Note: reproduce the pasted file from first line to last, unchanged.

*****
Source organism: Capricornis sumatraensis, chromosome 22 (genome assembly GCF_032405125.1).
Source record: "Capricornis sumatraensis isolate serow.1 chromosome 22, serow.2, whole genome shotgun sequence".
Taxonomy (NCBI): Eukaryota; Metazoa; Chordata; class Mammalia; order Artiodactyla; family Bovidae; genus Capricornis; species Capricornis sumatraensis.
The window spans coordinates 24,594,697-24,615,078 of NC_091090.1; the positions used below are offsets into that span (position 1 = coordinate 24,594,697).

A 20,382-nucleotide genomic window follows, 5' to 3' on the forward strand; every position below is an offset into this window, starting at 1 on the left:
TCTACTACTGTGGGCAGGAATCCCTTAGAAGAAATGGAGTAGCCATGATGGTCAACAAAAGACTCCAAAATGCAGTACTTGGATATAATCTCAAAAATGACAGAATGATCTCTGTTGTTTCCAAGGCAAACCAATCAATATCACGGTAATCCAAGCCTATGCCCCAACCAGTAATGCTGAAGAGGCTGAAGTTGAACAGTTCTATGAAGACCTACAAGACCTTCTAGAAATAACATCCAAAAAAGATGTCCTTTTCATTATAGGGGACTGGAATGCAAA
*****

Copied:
Source organism: Capricornis sumatraensis, chromosome 22 (genome assembly GCF_032405125.1).
Source record: "Capricornis sumatraensis isolate serow.1 chromosome 22, serow.2, whole genome shotgun sequence".
Taxonomy (NCBI): Eukaryota; Metazoa; Chordata; class Mammalia; order Artiodactyla; family Bovidae; genus Capricornis; species Capricornis sumatraensis.
The window spans coordinates 24,594,697-24,615,078 of NC_091090.1; the positions used below are offsets into that span (position 1 = coordinate 24,594,697).

A 20,382-nucleotide genomic window follows, 5' to 3' on the forward strand; every position below is an offset into this window, starting at 1 on the left:
TCTACTACTGTGGGCAGGAATCCCTTAGAAGAAATGGAGTAGCCATGATGGTCAACAAAAGACTCCAAAATGCAGTACTTGGATATAATCTCAAAAATGACAGAATGATCTCTGTTGTTTCCAAGGCAAACCAATCAATATCACGGTAATCCAAGCCTATGCCCCAACCAGTAATGCTGAAGAGGCTGAAGTTGAACAGTTCTATGAAGACCTACAAGACCTTCTAGAAATAACATCCAAAAAAGATGTCCTTTTCATTATAGGGGACTGGAATGCAAA